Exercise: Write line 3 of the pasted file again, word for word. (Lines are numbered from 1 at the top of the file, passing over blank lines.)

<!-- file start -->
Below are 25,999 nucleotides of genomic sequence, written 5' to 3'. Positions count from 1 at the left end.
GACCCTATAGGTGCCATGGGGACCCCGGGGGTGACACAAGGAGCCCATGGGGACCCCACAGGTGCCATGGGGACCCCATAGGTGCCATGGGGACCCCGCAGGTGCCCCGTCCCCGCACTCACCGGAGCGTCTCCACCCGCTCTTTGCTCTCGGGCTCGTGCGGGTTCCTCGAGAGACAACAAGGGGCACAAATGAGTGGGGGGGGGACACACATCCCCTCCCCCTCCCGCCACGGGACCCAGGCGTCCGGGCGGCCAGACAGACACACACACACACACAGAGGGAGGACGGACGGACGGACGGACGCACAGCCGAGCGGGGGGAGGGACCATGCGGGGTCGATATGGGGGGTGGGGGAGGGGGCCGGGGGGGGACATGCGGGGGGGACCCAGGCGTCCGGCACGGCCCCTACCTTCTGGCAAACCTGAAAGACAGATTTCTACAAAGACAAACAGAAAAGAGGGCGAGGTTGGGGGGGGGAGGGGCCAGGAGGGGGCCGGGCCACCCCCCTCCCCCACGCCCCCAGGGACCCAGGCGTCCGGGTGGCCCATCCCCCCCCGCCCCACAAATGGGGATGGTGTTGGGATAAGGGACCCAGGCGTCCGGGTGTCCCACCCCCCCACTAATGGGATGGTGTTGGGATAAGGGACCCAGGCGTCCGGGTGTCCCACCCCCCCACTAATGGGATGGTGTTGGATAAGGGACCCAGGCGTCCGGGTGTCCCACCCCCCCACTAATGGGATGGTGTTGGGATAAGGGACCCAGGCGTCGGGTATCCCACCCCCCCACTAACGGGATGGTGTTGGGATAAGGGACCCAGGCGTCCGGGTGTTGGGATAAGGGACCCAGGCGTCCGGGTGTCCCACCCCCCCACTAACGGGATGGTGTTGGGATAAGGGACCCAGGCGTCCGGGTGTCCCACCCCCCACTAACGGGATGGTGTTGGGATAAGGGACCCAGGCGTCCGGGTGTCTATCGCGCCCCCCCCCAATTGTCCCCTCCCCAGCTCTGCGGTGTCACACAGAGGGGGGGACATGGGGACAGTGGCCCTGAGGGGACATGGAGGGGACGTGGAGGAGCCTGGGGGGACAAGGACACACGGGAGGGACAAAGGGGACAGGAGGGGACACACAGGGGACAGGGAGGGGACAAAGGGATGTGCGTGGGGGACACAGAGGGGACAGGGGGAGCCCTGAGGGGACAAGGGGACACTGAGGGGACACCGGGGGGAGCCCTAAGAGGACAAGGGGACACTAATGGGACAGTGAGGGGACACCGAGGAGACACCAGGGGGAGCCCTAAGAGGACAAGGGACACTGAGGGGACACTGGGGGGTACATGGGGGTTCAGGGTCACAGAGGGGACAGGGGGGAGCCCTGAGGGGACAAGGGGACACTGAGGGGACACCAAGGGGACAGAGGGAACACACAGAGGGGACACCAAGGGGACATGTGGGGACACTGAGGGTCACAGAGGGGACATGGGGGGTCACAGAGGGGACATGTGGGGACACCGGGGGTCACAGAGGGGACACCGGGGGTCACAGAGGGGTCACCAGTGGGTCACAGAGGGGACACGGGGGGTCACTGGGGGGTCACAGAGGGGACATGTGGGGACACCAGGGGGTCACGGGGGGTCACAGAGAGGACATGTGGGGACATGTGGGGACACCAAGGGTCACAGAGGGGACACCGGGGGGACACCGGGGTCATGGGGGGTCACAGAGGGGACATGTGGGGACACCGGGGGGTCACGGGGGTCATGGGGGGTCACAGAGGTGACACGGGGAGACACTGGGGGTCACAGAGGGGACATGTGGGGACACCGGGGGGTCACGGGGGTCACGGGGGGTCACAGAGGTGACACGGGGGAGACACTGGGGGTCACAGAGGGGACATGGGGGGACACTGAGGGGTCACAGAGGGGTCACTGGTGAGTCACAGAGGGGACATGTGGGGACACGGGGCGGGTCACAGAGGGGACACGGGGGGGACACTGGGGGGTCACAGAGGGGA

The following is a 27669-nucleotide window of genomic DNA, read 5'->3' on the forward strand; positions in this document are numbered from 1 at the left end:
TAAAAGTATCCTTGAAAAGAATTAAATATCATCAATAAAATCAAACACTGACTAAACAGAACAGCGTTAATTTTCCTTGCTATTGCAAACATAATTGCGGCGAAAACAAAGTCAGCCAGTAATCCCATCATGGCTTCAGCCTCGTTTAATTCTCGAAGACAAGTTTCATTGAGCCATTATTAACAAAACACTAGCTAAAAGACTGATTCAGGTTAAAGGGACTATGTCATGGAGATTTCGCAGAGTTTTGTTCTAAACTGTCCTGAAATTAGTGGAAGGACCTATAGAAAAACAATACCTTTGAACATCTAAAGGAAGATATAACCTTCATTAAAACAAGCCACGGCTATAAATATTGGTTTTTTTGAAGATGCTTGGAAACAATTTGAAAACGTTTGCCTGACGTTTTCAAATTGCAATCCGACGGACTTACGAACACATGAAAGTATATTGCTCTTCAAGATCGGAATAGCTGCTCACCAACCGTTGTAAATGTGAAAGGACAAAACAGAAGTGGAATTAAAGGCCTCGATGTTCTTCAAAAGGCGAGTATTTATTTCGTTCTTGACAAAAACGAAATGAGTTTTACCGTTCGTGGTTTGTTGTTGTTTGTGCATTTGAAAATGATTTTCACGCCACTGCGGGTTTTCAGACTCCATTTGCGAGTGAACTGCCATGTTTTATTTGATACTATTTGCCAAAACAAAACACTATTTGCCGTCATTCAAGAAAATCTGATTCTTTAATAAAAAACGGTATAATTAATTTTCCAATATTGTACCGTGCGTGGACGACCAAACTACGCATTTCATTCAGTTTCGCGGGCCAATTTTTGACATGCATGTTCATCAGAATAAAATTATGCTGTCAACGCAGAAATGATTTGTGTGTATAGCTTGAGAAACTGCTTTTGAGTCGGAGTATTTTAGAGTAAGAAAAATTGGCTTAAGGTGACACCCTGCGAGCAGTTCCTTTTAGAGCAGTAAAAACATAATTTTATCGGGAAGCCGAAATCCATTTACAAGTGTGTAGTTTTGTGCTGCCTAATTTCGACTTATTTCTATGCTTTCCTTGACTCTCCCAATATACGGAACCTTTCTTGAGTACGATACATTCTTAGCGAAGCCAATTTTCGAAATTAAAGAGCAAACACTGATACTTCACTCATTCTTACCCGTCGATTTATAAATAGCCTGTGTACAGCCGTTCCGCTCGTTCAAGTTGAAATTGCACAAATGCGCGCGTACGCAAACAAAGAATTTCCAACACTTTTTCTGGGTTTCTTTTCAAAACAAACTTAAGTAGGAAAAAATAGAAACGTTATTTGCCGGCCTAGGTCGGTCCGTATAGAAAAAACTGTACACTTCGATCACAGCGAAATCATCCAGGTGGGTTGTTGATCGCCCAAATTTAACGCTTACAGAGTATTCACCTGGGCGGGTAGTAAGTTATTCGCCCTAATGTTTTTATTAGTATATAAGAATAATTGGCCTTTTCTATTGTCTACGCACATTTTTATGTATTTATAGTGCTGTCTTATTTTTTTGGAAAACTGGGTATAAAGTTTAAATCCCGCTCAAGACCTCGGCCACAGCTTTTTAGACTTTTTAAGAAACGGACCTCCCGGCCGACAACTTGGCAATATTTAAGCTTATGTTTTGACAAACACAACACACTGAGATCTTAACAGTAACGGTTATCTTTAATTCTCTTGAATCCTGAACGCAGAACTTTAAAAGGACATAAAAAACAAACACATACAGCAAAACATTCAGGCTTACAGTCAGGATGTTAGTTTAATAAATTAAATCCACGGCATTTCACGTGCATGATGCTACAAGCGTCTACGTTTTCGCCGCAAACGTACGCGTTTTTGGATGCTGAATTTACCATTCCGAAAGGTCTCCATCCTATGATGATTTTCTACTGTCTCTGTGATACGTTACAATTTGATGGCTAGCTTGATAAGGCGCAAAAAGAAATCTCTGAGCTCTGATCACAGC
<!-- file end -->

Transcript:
The following is a 27669-nucleotide window of genomic DNA, read 5'->3' on the forward strand; positions in this document are numbered from 1 at the left end: